* Japan, U.S. approve resuming Dreamliner flights
* ANA to fly 230 test flights before commercial flights
* JAL sees test flights in May, commercial flights June
* Boeing to hold news conference on Saturday at 0200 GMT
By Tim Kelly and Mari Saito
TOKYO, April 26 Japan's All Nippon Airways
will conduct a test flight of Boeing Co's 787
Dreamliner on Sunday, as it prepares to bring back passengers on
a plane that was grounded across the world following incidents
of batteries overheating.
The test flight by ANA, the Dreamliner's top customer, comes
after U.S. and Japanese authorities gave approval for flights to
resume and will be the first of some 230 flights the airline has
planned before allowing the jet to carry passengers.
Boeing Commercial Airplanes Chief Executive Ray Connor and
ANA Group CEO Shinichiro Ito will be on board Sunday's flight.
ANA has yet to decide when commercial flights would restart,
President Osamu Shinobe said, but he reiterated the Dreamliner
would remain a core part of its fleet strategy.
"I believe that safety has been secured now, but only by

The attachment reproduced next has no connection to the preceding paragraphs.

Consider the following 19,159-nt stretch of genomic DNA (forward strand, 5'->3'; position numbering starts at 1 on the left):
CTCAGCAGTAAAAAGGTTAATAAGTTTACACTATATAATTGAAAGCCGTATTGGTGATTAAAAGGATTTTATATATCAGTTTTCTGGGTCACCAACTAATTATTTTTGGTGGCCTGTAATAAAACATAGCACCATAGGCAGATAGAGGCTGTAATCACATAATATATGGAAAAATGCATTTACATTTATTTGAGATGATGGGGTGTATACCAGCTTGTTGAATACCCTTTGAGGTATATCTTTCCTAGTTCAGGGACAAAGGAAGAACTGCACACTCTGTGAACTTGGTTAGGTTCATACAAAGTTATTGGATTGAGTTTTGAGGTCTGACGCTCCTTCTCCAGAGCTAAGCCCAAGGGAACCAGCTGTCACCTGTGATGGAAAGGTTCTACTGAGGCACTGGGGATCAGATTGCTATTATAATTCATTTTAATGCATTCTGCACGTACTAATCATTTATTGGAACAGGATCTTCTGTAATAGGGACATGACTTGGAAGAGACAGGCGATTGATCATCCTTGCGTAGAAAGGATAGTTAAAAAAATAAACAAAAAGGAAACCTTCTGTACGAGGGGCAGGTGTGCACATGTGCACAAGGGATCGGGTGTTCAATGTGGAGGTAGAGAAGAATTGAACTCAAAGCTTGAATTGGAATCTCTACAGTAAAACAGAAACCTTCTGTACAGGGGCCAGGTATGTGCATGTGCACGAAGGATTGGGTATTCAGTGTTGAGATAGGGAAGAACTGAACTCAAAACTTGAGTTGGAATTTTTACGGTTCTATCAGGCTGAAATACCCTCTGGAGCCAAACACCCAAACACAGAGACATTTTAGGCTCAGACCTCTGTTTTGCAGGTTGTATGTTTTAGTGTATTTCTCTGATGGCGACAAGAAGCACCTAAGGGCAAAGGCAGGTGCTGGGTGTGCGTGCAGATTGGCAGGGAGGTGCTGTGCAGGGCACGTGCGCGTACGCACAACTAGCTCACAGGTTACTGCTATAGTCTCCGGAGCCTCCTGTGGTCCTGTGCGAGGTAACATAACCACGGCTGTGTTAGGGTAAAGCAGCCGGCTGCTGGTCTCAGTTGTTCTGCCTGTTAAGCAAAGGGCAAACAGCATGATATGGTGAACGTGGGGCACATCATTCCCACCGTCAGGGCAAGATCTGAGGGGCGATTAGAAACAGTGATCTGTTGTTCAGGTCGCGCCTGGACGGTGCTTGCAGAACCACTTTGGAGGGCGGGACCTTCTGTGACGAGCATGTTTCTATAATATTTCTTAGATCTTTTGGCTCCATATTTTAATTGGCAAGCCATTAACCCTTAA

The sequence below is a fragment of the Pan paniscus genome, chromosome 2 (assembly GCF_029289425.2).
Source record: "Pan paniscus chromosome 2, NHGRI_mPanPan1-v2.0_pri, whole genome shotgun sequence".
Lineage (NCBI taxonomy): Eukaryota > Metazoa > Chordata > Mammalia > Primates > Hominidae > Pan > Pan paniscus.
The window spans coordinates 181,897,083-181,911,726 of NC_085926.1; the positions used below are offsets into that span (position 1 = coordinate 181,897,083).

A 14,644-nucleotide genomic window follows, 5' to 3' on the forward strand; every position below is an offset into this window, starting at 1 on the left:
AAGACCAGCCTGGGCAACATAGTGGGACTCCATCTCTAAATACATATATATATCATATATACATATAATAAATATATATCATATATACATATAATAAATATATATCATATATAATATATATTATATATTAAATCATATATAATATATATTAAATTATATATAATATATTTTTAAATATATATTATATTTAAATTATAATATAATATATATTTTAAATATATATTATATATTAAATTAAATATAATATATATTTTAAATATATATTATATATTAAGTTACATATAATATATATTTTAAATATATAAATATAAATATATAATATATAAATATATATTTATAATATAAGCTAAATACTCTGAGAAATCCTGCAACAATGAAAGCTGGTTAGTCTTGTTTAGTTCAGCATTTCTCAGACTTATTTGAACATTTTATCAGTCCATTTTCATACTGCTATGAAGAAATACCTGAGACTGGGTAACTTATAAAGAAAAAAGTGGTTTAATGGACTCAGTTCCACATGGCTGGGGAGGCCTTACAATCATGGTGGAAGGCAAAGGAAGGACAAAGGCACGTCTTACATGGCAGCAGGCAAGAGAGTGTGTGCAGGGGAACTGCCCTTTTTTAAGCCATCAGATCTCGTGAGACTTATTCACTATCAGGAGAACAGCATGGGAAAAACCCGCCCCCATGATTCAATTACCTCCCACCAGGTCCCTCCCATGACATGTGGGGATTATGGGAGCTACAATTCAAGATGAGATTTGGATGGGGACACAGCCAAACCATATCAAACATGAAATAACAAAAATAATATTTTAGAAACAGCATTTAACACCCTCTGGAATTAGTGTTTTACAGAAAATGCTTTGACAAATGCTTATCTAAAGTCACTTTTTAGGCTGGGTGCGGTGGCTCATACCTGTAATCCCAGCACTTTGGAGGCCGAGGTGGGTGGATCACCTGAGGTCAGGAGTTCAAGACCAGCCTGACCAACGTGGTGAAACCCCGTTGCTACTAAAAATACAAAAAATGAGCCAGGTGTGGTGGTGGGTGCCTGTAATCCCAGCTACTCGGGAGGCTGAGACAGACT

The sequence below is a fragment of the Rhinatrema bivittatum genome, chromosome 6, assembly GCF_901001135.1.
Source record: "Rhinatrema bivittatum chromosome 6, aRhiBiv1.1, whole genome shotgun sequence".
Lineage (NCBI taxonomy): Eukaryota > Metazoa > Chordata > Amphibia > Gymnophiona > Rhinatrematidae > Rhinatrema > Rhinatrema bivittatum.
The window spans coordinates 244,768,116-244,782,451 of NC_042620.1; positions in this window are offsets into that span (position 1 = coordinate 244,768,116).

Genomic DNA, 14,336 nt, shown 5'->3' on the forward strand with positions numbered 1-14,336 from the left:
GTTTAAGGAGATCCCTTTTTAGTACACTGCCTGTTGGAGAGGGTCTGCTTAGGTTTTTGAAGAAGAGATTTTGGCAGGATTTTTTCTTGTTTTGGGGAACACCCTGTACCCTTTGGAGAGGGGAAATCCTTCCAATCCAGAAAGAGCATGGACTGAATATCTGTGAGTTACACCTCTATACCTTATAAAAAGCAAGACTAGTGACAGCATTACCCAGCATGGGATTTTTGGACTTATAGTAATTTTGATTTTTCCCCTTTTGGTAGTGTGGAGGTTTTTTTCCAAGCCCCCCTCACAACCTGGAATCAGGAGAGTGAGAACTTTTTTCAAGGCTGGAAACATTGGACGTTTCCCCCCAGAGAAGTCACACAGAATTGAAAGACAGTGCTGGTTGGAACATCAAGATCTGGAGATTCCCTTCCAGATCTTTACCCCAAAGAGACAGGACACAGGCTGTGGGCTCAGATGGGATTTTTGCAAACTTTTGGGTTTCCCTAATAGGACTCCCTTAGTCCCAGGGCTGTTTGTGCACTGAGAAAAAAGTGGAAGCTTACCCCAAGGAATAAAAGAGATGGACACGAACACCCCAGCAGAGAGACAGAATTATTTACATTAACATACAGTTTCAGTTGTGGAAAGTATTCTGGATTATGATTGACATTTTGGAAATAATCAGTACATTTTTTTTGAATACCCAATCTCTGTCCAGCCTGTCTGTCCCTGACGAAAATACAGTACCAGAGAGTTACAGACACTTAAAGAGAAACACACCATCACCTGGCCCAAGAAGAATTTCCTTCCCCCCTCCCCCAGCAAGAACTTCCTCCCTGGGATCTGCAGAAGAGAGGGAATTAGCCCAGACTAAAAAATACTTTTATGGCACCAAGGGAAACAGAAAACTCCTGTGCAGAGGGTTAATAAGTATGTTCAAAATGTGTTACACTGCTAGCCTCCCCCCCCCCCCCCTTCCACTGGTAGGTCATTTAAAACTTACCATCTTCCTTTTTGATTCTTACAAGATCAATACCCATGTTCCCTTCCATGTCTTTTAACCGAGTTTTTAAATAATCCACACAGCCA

flying the 787 smoothly will we be able to demonstrate its
safety and reassure our passengers," Hiroyuki Ito, ANA senior
executive vice president, told reporters.
Local rival Japan Airlines Co Ltd said it would
start its own test programme from May with the aim of using the
jets to carry passengers again from June.
"We have had this trouble with the 787, but it is a great
aircraft," JAL President Yoshiharu Ueki told reporters. JAL has
seven Dreamliner planes.
On Saturday, Boeing will hold a news conference in Tokyo.
Mike Sinnett, Boeing's chief project engineer for the 787, is
scheduled to brief media.
Ethiopian Airlines is set to become the world's
first carrier to resume flying the Dreamliner, with a commercial
flight on Saturday to neighbouring Kenya, two airline sources
told Reuters on Wednesday.
ANA, which has 17 Dreamliner jets, has not said how much the
grounding has cost the company, though it has said it was
losing $868,300 in revenue per plane in the last two weeks of
ANA will renew compensation talks with Boeing after it
resumes commercial flights and is able to calculate total
losses, the company said.
In addition to the battery fix approved by U.S. authorities,
Japan's Civil Aviation Bureau has requested airlines meet the
country's own safety standards when flying the 787, which
include monitoring the battery current while the jet is in the
air and checking used batteries.
Teams of Boeing engineers began installing reinforced
batteries on Dreamliners owned by ANA on Monday. The airline
hopes to complete retrofitting its entire fleet by mid-May.